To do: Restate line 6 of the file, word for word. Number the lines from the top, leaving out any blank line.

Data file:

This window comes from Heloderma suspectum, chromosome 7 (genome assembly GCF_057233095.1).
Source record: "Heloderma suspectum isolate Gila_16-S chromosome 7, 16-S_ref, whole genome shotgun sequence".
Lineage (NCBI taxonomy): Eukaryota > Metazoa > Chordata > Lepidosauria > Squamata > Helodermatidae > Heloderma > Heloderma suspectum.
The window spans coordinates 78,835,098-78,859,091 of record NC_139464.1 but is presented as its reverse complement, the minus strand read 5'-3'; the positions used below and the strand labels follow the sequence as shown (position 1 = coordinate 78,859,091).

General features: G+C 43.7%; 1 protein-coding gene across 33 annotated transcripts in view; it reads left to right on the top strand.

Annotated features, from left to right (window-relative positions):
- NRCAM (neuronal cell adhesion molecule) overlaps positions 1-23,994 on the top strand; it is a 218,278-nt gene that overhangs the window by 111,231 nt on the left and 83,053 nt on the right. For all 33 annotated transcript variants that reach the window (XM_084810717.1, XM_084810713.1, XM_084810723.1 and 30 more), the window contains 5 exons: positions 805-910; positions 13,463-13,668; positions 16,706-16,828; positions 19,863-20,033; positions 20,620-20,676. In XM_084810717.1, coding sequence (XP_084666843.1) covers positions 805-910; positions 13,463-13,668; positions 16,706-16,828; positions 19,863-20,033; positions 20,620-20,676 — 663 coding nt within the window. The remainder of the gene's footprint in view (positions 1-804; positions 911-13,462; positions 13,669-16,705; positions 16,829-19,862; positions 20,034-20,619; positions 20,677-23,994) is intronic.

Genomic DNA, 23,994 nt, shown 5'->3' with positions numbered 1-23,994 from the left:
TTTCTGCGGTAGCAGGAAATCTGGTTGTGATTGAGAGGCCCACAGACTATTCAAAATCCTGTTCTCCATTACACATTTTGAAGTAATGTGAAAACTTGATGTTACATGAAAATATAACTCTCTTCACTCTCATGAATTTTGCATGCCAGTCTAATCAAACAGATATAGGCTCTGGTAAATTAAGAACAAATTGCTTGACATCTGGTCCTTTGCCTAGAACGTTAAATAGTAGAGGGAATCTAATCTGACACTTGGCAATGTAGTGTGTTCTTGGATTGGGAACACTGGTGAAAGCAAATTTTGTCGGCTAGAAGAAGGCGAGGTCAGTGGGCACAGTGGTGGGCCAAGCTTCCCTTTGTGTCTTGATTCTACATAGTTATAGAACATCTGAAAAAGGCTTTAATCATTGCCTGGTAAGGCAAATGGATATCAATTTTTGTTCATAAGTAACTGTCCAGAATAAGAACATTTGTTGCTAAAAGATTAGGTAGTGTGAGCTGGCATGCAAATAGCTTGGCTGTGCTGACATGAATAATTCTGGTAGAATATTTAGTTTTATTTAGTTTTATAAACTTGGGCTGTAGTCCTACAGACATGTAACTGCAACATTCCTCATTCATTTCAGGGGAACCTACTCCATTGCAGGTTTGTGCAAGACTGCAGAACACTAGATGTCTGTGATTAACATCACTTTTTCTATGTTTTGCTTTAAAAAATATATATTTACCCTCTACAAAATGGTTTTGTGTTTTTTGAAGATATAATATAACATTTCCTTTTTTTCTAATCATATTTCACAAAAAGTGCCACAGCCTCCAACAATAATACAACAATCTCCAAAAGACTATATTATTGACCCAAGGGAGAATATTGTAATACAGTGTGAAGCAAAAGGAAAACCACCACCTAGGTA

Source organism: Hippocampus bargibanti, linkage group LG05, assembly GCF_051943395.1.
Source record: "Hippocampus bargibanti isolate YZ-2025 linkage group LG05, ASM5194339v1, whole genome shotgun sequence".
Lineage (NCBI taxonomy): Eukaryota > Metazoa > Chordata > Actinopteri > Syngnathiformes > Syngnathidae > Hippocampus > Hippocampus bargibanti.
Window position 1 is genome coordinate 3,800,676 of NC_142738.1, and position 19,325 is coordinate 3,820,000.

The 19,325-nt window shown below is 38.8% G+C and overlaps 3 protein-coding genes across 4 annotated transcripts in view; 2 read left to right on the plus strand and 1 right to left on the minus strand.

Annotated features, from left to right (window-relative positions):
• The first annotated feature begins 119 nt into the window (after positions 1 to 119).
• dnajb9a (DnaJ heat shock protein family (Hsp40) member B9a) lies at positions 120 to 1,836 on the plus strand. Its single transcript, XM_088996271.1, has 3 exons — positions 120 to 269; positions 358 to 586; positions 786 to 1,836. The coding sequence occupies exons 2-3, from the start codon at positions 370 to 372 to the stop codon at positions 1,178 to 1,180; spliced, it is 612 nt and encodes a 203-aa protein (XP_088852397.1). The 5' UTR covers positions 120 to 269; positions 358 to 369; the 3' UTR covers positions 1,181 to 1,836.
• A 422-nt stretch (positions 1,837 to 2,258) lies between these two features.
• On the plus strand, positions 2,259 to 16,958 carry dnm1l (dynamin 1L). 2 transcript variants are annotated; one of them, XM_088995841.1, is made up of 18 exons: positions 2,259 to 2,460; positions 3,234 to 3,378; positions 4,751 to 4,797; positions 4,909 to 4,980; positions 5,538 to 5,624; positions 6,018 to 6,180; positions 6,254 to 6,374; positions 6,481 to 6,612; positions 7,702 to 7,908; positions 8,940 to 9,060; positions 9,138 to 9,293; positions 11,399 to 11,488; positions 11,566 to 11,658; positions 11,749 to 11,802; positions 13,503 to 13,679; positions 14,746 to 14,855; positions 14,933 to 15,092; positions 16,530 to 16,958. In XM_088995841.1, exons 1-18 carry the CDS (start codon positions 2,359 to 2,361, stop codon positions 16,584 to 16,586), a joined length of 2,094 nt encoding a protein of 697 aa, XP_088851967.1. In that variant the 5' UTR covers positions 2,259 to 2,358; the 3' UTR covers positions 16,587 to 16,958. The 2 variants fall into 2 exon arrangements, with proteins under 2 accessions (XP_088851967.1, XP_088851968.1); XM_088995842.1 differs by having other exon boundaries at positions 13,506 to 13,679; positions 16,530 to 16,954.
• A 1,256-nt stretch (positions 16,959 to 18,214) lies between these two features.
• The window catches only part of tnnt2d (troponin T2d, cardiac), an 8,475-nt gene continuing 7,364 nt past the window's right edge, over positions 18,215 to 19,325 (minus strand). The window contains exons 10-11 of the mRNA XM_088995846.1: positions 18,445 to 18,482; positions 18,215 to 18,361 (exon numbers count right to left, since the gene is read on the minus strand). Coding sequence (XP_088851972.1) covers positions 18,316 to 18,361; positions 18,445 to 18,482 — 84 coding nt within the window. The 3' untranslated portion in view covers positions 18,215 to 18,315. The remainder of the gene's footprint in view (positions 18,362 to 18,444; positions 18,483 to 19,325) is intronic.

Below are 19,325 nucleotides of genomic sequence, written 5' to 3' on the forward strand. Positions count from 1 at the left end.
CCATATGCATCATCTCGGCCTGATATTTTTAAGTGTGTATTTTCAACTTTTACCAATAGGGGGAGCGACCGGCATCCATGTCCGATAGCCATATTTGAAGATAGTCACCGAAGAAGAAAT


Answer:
Annotated features, from left to right (window-relative positions):